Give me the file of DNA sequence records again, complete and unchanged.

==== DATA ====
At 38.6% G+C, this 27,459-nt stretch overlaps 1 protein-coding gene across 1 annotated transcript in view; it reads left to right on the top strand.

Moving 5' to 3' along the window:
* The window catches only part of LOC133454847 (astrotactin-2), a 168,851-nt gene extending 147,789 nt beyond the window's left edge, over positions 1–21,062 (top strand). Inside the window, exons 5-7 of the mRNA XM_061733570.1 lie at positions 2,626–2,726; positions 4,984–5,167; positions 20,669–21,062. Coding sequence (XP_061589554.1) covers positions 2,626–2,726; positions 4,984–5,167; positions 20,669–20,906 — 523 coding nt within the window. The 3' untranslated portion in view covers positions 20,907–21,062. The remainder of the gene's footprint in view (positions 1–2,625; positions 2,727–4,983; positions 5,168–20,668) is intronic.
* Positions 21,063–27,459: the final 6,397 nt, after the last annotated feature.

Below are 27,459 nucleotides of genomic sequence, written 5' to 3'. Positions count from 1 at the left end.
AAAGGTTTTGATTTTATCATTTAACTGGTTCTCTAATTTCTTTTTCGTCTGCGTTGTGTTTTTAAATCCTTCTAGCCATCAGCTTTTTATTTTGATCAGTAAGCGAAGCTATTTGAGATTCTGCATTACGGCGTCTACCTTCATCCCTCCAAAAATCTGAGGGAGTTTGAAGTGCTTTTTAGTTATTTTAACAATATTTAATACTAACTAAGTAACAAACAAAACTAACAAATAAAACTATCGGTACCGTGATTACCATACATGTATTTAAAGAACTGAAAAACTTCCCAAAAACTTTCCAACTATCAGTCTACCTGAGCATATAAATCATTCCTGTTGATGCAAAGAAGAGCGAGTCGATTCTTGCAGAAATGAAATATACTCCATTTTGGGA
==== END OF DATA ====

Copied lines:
At 38.6% G+C, this 27,459-nt stretch overlaps 1 protein-coding gene across 1 annotated transcript in view; it reads left to right on the top strand.

Moving 5' to 3' along the window:
* The window catches only part of LOC133454847 (astrotactin-2), a 168,851-nt gene extending 147,789 nt beyond the window's left edge, over positions 1–21,062 (top strand). Inside the window, exons 5-7 of the mRNA XM_061733570.1 lie at positions 2,626–2,726; positions 4,984–5,167; positions 20,669–21,062. Coding sequence (XP_061589554.1) covers positions 2,626–2,726; positions 4,984–5,167; positions 20,669–20,906 — 523 coding nt within the window. The 3' untranslated portion in view covers positions 20,907–21,062. The remainder of the gene's footprint in view (positions 1–2,625; positions 2,727–4,983; positions 5,168–20,668) is intronic.
* Positions 21,063–27,459: the final 6,397 nt, after the last annotated feature.

Below are 27,459 nucleotides of genomic sequence, written 5' to 3'. Positions count from 1 at the left end.
AAAGGTTTTGATTTTATCATTTAACTGGTTCTCTAATTTCTTTTTCGTCTGCGTTGTGTTTTTAAATCCTTCTAGCCATCAGCTTTTTATTTTGATCAGTAAGCGAAGCTATTTGAGATTCTGCATTACGGCGTCTACCTTCATCCCTCCAAAAATCTGAGGGAGTTTGAAGTGCTTTTTAGTTATTTTAACAATATTTAATACTAACTAAGTAACAAACAAAACTAACAAATAAAACTATCGGTACCGTGATTACCATACATGTATTTAAAGAACTGAAAAACTTCCCAAAAACTTTCCAACTATCAGTCTACCTGAGCATATAAATCATTCCTGTTGATGCAAAGAAGAGCGAGTCGATTCTTGCAGAAATGAAATATACTCCATTTTGGGA